Class 4 Business     Offices (other than those described in Class 2), research and development of products and processes, which can be carried out in any residfential area without detriment to amenity. To Class 6 with limit of 235 square metres.
Class 5 General industrial    Carrying out an industrial process, other than one which would fall into Class 4. To class 4, or to Class 6 with limit of 235 square metres.
Class 6 Storage and distribution To Class 4
Class 7 Hotels and hostels   Hotel, boarding house, guest house, hostel with no significant element of care; other than premises licensed for sale of alcohol other than to residents or diners eating on the premises; and other than a Class 9 (houses) use. None
Class 8 Residential institutions  Residential accommodation with care, hospital, nursing home; residential school, college or training centre. None
Class 9 Houses   House (but not a flat) occupied by a single person, people living together as a family, or as a household of not more than 5 people.  Bed and breakfast or guesthouse with bedroom limits. None
Class 10 Non-residential institutions    Creche, day nursery, day centre;  provision of education; display of works of   art (but not sale or hire); museum, public library, public or exhibition   hall; or public worship, religious instruction, or social activities of a religious body. None
Class 11 Assembly and leisure   Cinema, concert hall, bingo hall, casino, dance hall, discotheque,   swimming bath, skating rink, gymnasium, or for indoor and outdoor sport and   recreation not involving motorised vehicles or  firearms. None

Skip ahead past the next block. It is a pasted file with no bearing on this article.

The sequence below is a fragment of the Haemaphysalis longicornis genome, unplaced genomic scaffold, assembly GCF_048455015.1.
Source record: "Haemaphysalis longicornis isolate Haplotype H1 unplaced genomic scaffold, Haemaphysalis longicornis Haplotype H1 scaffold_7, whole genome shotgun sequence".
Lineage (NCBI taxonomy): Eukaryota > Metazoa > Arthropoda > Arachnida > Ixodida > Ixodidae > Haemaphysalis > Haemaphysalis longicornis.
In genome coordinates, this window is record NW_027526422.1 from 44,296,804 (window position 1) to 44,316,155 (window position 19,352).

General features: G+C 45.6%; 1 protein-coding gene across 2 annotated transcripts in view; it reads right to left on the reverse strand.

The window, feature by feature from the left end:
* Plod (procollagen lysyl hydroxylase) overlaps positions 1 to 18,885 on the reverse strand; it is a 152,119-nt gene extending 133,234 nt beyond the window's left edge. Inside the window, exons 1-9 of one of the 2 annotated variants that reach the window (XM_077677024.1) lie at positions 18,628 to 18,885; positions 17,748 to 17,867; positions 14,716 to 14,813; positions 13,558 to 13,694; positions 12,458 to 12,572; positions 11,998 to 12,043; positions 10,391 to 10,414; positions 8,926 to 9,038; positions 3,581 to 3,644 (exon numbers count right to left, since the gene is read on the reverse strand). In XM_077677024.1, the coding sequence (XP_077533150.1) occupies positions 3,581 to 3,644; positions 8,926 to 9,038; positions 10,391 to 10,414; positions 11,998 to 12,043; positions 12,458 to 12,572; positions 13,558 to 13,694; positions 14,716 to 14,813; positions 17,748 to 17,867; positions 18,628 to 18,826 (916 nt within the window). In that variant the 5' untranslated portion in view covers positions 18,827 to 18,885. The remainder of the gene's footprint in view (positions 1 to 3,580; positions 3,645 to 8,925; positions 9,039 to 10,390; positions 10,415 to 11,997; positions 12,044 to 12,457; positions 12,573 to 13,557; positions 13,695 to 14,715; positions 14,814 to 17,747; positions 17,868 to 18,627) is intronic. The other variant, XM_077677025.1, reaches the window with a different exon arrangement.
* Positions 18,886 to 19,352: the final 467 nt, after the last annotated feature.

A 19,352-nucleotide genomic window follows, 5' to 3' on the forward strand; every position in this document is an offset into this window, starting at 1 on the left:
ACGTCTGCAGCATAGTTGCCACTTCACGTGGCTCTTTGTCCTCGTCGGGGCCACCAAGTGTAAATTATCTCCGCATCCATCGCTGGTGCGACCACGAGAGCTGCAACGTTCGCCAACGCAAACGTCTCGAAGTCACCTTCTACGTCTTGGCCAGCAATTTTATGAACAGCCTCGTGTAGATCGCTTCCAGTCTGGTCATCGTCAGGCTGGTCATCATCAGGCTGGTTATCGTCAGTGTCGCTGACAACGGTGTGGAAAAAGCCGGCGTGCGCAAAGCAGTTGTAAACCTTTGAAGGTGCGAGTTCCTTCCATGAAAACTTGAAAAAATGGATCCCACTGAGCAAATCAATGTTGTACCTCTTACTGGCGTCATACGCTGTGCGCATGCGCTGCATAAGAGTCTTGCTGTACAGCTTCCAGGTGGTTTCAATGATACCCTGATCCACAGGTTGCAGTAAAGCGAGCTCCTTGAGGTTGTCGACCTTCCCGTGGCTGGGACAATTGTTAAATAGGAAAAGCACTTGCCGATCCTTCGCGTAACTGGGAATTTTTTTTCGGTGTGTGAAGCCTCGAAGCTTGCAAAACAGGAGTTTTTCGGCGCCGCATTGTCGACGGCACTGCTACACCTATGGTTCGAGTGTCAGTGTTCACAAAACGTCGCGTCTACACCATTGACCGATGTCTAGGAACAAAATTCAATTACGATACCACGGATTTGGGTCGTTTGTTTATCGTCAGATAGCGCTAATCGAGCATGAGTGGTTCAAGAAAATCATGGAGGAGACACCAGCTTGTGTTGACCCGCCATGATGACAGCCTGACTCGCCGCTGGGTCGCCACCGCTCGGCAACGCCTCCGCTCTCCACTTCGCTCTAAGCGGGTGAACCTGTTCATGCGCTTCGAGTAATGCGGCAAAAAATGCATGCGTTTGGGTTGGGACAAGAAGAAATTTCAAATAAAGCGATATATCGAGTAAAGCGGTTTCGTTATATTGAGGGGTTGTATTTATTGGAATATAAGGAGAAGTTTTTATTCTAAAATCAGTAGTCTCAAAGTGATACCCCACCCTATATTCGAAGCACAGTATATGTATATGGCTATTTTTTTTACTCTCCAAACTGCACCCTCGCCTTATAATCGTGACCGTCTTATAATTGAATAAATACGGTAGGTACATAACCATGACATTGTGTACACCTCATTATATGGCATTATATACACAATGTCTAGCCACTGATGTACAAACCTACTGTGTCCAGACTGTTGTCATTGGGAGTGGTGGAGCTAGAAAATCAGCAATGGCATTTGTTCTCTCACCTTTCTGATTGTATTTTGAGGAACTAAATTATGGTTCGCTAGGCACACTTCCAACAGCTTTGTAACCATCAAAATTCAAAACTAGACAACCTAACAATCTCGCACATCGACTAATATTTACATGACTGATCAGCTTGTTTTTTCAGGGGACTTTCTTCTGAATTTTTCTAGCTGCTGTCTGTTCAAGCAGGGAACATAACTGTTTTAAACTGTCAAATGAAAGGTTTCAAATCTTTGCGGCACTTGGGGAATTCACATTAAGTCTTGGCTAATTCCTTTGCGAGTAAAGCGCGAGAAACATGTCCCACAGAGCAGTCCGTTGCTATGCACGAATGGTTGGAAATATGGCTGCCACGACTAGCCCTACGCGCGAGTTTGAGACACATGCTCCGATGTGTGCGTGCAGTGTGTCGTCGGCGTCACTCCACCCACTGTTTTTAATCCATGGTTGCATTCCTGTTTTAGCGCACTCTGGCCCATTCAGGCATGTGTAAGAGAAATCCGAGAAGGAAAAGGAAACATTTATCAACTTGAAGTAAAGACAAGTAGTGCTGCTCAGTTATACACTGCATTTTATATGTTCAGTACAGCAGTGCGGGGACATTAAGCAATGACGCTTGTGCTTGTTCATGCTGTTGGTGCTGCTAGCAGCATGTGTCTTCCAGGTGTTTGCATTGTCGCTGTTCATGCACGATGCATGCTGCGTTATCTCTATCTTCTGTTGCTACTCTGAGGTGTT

Hot food shops (not classified) To Classes 1 or 2
Display or sale of motor vehicles    (not classified) To Class 1 with limit of 235 square metres.

 

Planning permission is always required for uses not contained in any class (these are known as “sui generis” uses).   The exception is the permitted development changes allowed for hot foot and motor vehicles shown at the bottom of the table.  The Use Classes Order contains a list of specifically excluded classes, which are :  theatres, amusement centres, funfairs, sale or display of motor vehicles, sale of fuel for motor vehicles, taxi / car hire businesses, scrap yards, mineral storage and distribution, public houses, works registrable under the Alkali Act, and hot-food carry-out shops.

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* “The Planning Act” is The Town and Country Planning (Scotland) Act 1997 (as amended)

“The Use Classes Order” is The Town and Country Planning (Use Classes) (Scotland) Order 1997

“The General Permitted Development Order” is The Town and Country Planning (General

Permitted Development) (Scotland) Order 1992   (as amended).